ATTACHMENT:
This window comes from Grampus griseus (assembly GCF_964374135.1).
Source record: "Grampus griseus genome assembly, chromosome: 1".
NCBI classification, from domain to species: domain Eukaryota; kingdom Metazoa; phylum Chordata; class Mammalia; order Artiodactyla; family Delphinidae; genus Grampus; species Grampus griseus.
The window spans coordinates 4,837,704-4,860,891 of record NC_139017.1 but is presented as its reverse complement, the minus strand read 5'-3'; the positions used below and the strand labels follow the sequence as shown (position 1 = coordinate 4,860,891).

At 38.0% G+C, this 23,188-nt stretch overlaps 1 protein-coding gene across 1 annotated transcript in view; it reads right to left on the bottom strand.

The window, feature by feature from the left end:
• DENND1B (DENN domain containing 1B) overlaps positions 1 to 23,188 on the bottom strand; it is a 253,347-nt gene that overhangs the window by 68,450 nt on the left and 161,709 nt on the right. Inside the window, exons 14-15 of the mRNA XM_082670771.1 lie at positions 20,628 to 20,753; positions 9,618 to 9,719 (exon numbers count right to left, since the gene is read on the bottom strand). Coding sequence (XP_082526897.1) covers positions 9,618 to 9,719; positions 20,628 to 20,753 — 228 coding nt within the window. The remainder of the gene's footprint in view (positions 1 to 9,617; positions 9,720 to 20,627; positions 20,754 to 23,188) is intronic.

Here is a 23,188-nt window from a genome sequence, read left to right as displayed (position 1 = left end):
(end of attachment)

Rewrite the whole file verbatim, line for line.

This window comes from Grampus griseus (assembly GCF_964374135.1).
Source record: "Grampus griseus genome assembly, chromosome: 1".
NCBI classification, from domain to species: domain Eukaryota; kingdom Metazoa; phylum Chordata; class Mammalia; order Artiodactyla; family Delphinidae; genus Grampus; species Grampus griseus.
The window spans coordinates 4,837,704-4,860,891 of record NC_139017.1 but is presented as its reverse complement, the minus strand read 5'-3'; the positions used below and the strand labels follow the sequence as shown (position 1 = coordinate 4,860,891).

At 38.0% G+C, this 23,188-nt stretch overlaps 1 protein-coding gene across 1 annotated transcript in view; it reads right to left on the bottom strand.

The window, feature by feature from the left end:
• DENND1B (DENN domain containing 1B) overlaps positions 1 to 23,188 on the bottom strand; it is a 253,347-nt gene that overhangs the window by 68,450 nt on the left and 161,709 nt on the right. Inside the window, exons 14-15 of the mRNA XM_082670771.1 lie at positions 20,628 to 20,753; positions 9,618 to 9,719 (exon numbers count right to left, since the gene is read on the bottom strand). Coding sequence (XP_082526897.1) covers positions 9,618 to 9,719; positions 20,628 to 20,753 — 228 coding nt within the window. The remainder of the gene's footprint in view (positions 1 to 9,617; positions 9,720 to 20,627; positions 20,754 to 23,188) is intronic.

Here is a 23,188-nt window from a genome sequence, read left to right as displayed (position 1 = left end):